Bangladesh cyclone: Billions for war, a pittance for lives

May 15, 1991

By Norm Dixon

Western governments are unconcerned about the massive tragedy of the Bangladesh cyclone, judging by the meagre amount of aid they have pledged. Ten days after the calamity began, a paltry $150 million worth of emergency aid had been offered.

Yet, only a few months ago, tens of billions of dollars were available to wage war in the Middle East. Welcome to George Bush's New World Order.

In the early hours of April 30, the south-eastern coastal regions of Bangladesh were devastated. For nine hours the area, home to 15 million of Bangladesh's 115 million people, was lashed by 235 kilometre per hour winds and tidal waves towering six metres. Hundreds of thousands of people (estimates range from 300,000 to 500,000) were swept to their deaths. Another 12 million have been left homeless.

Many of the populated islands off the coast were completely inundated for up to eight hours. These areas were inhabited by desperately poor villagers with nowhere else to eke out a living.

Survivors are living in the open, subjected to daily thunderstorms and gales, without drinking water, food, clothes or medical care. The International Red Cross says 4 million survivors are "at serious risk" of death by starvation and disease unless massive international relief aid arrives very soon.

According to CARE Australia's national director, Ian Harris, a massive outbreak of cholera is imminent; typhoid and other water-borne diseases are already evident. "With more than 12 million people homeless and without clean drinking water, thousands of unburied dead plus thousands of rotting animal carcasses polluting ponds, reservoirs and other water sources, the conditions are ripe for a major, and possibly a globally unprecedented, cholera outbreak."

Bangladesh will continue to suffer severely for many months and years. The country had not yet recovered from floods in 1987 and 1988. The storm struck just as the rice harvest was due to begin. An estimated 1 million tonnes of rice reserves were swept out to sea. Contamination by salt water will damage the soil for years. Virtually all the livestock of the region has perished. Much of the important prawn farming and fishing industries, which generate export income, have been destroyed.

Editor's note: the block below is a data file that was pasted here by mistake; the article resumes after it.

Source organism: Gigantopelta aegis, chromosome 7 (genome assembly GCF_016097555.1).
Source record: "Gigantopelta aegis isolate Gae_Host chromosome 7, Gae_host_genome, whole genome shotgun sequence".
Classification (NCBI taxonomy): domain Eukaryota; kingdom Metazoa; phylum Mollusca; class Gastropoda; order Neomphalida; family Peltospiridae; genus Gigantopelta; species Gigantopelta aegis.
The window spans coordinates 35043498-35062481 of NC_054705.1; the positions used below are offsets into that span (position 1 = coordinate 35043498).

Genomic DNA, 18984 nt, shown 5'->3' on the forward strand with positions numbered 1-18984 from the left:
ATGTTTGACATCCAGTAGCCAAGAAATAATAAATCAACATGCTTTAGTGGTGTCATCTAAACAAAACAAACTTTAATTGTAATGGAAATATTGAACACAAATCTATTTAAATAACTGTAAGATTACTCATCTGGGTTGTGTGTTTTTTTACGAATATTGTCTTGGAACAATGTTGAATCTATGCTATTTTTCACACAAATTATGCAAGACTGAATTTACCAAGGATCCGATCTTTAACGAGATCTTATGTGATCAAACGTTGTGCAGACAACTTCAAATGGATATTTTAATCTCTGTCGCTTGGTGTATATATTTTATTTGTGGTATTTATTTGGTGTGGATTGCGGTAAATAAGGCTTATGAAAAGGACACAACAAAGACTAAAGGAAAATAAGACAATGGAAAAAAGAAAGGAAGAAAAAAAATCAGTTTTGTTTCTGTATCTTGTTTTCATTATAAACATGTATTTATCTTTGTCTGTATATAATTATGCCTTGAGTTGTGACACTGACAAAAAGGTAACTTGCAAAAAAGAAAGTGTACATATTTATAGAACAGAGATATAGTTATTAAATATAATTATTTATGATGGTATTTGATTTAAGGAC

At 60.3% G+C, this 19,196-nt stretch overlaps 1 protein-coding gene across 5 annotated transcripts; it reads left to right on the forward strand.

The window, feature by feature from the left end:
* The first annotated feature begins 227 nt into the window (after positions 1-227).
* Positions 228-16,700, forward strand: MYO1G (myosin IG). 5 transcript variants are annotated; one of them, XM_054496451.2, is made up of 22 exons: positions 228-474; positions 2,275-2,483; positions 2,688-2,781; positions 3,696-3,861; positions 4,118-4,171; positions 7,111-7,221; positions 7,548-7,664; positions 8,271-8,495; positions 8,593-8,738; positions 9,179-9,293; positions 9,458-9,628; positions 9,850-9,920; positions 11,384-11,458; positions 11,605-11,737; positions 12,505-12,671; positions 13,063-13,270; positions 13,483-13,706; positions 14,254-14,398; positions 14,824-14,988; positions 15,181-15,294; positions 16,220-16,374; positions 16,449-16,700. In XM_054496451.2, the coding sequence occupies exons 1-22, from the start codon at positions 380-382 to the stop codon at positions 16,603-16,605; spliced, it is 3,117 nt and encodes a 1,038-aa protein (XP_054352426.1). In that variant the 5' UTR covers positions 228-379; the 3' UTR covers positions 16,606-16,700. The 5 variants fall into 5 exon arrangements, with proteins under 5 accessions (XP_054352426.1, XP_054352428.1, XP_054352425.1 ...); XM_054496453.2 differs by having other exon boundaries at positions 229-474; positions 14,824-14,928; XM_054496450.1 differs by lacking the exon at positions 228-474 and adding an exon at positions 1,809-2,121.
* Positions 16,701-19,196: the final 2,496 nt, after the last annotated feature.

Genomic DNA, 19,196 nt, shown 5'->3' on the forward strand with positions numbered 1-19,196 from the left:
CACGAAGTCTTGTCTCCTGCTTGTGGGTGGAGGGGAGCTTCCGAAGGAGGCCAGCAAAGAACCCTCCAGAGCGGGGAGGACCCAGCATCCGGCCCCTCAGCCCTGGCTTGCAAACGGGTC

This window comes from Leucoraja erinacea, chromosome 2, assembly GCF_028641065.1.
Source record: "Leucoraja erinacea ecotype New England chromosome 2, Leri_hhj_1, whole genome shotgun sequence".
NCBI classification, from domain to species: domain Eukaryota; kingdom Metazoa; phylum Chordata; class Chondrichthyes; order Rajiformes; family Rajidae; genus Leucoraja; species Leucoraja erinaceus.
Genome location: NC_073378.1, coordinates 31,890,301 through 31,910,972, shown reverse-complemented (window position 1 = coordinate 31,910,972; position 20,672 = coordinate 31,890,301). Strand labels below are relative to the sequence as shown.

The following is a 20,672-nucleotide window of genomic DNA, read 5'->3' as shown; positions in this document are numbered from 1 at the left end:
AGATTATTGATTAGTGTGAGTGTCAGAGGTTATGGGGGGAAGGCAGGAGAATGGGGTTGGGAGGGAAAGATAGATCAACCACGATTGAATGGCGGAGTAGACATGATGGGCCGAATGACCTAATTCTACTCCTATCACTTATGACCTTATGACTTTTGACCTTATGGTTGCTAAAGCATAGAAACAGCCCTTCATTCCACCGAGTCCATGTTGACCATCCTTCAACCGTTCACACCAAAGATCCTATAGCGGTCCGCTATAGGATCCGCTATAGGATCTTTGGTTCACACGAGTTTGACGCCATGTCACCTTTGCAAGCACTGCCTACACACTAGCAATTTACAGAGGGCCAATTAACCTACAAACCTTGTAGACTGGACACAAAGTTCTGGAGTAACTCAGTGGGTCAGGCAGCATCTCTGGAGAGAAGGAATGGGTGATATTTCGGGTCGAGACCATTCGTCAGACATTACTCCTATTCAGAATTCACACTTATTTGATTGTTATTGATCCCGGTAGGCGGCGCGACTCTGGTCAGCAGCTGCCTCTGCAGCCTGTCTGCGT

The disaster adds to the economic setback Bangladesh suffered from the Gulf War. More than 100,000 workers were forced to return from the Middle East to join the ranks of the unemployed. Bangladesh relied heavily on the earnings sent home from these workers — it is estimated that up to a million family members were supported in this way.

US President George Bush triumphantly told the world following the defeat of Iraq that a New World Order based on "freedom", "humanity" was dawning. However, when he faced the opportunity to prove that the new order would be different from the old, such fine sentiments evaporated.

In response to the desperate plea of the Bangladesh government for US$1.8 billion in urgent aid, Western nations pledged paltry sums: the EEC found $15 million; the US promised $20 million in cash and medicines; Britain managed only $5 million, Japan $2.5 million, France just $65,000. Australia at first announced a piddling $250,000 but this was later increased to $2 million after a widespread outcry.

The grudging and pitiful amount of aid offered justifies the statement by John Hammond, executive director of Oxfam, America in relation to famine in Africa: the US, he said, "can find any amount of money anywhere to fight a war" but is unable "to fund a war against hunger".

The London-based Agency for Cooperation and Development also points out the cruel irony that the world's most powerful countries can "mobilise, transport and feed over 500,000 military personnel ... when time and again they are incapable of doing so when famine strikes in Africa".

The funds offered to help save millions of lives in Bangladesh, aid the Kurdish refugees and relieve the famine threatening 20 million people in Africa pale into insignificance beside the mind-boggling amounts the US-led "coalition" was able to muster to obliterate Iraq's economy, slaughtering 150,000 people in the process.

On the first day of the war alone, the US spent $650 million (the annual budget of the United Nations High Commissioner for Refugees is $530 million). Joe Camilleri, in the book After the Gulf War: For peace in the Middle East, estimates that, by the time allied forces return home, $100 billion will have been spent. The 43-day air and ground war alone squandered $80 billion.

Of this amount, Japan provided $10.7 billion and Germany $6.6 billion. The Australian government allocated A$250 million to pay for its involvement.

In Bangladesh, a dozen clapped-out helicopters attempt to deliver inadequate supplies to a few hundred people while millions more are on the verge of death; just 4000 kilometres away in Saudi Arabia, hundreds of helicopters are available for war but not for peace. US commanders could organise 6000 bombing raids every day against Iraq, but not a single allied aircraft can be found to help the people of Bangladesh.

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